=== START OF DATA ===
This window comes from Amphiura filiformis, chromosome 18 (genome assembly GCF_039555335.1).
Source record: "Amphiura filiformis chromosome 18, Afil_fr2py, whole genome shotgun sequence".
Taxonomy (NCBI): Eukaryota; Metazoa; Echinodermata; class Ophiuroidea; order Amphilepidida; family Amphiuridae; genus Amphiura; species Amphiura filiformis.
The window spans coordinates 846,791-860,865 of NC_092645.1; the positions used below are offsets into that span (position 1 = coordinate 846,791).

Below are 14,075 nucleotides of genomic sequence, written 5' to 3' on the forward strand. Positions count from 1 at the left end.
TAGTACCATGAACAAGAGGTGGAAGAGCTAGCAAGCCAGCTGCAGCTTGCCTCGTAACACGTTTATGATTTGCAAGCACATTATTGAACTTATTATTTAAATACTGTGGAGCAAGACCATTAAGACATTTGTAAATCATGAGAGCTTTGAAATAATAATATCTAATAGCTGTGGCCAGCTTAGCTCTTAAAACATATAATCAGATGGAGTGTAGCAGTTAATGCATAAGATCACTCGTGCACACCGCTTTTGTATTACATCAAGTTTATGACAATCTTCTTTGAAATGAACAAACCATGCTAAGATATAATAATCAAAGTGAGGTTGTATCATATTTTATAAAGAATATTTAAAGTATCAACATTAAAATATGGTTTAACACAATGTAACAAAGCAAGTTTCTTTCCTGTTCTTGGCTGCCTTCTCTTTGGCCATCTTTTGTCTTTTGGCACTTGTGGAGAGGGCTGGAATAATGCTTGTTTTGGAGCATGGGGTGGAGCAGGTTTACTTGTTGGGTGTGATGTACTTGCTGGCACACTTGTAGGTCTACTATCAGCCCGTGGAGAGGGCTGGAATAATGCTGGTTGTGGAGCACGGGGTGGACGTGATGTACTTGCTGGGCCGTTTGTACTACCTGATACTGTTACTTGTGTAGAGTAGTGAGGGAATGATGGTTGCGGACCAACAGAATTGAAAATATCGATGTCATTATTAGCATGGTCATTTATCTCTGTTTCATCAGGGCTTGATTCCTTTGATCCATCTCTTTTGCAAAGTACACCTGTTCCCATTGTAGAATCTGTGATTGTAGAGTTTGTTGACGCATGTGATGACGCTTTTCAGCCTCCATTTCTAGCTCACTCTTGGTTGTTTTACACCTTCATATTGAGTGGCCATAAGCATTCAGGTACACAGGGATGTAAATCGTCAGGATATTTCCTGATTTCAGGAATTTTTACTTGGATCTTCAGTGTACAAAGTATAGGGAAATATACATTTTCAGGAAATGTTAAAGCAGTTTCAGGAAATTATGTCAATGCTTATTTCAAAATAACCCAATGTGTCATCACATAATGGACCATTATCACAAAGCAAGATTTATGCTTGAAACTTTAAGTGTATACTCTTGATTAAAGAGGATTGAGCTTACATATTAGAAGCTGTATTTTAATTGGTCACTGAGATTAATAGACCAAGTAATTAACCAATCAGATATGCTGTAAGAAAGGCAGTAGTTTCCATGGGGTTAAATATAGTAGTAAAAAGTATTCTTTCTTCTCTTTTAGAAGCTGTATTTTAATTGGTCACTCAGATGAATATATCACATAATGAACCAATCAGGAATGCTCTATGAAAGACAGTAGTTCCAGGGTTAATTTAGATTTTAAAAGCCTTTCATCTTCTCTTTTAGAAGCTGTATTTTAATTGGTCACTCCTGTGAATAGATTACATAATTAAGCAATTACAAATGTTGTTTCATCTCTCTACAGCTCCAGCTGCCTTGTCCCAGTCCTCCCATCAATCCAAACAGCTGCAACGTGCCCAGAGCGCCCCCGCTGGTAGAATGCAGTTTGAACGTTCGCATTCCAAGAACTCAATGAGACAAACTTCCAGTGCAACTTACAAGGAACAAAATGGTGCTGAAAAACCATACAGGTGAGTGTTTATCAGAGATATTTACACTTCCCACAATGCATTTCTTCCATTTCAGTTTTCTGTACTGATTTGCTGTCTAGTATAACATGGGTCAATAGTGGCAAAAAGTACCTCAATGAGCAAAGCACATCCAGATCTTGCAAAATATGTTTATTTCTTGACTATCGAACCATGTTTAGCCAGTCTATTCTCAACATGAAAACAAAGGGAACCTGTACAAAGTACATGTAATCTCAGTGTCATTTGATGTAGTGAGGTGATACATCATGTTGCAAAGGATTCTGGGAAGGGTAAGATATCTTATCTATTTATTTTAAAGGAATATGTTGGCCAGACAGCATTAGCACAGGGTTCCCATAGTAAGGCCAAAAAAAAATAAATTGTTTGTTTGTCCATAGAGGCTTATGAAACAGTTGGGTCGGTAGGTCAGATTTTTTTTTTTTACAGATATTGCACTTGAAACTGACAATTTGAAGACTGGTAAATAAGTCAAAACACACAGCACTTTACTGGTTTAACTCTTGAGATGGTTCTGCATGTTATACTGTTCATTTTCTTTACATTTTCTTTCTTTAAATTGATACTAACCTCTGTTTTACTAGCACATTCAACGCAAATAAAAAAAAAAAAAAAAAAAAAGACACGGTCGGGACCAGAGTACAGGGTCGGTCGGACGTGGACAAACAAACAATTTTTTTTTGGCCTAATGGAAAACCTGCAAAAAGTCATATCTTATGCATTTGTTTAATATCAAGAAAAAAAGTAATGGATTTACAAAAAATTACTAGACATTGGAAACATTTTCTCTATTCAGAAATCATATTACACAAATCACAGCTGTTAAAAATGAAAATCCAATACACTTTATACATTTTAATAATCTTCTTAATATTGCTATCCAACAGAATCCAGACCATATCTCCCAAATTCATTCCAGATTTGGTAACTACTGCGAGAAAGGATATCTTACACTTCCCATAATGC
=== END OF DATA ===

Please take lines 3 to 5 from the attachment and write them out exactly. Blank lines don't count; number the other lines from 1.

Taxonomy (NCBI): Eukaryota; Metazoa; Echinodermata; class Ophiuroidea; order Amphilepidida; family Amphiuridae; genus Amphiura; species Amphiura filiformis.
The window spans coordinates 846,791-860,865 of NC_092645.1; the positions used below are offsets into that span (position 1 = coordinate 846,791).

Below are 14,075 nucleotides of genomic sequence, written 5' to 3' on the forward strand. Positions count from 1 at the left end.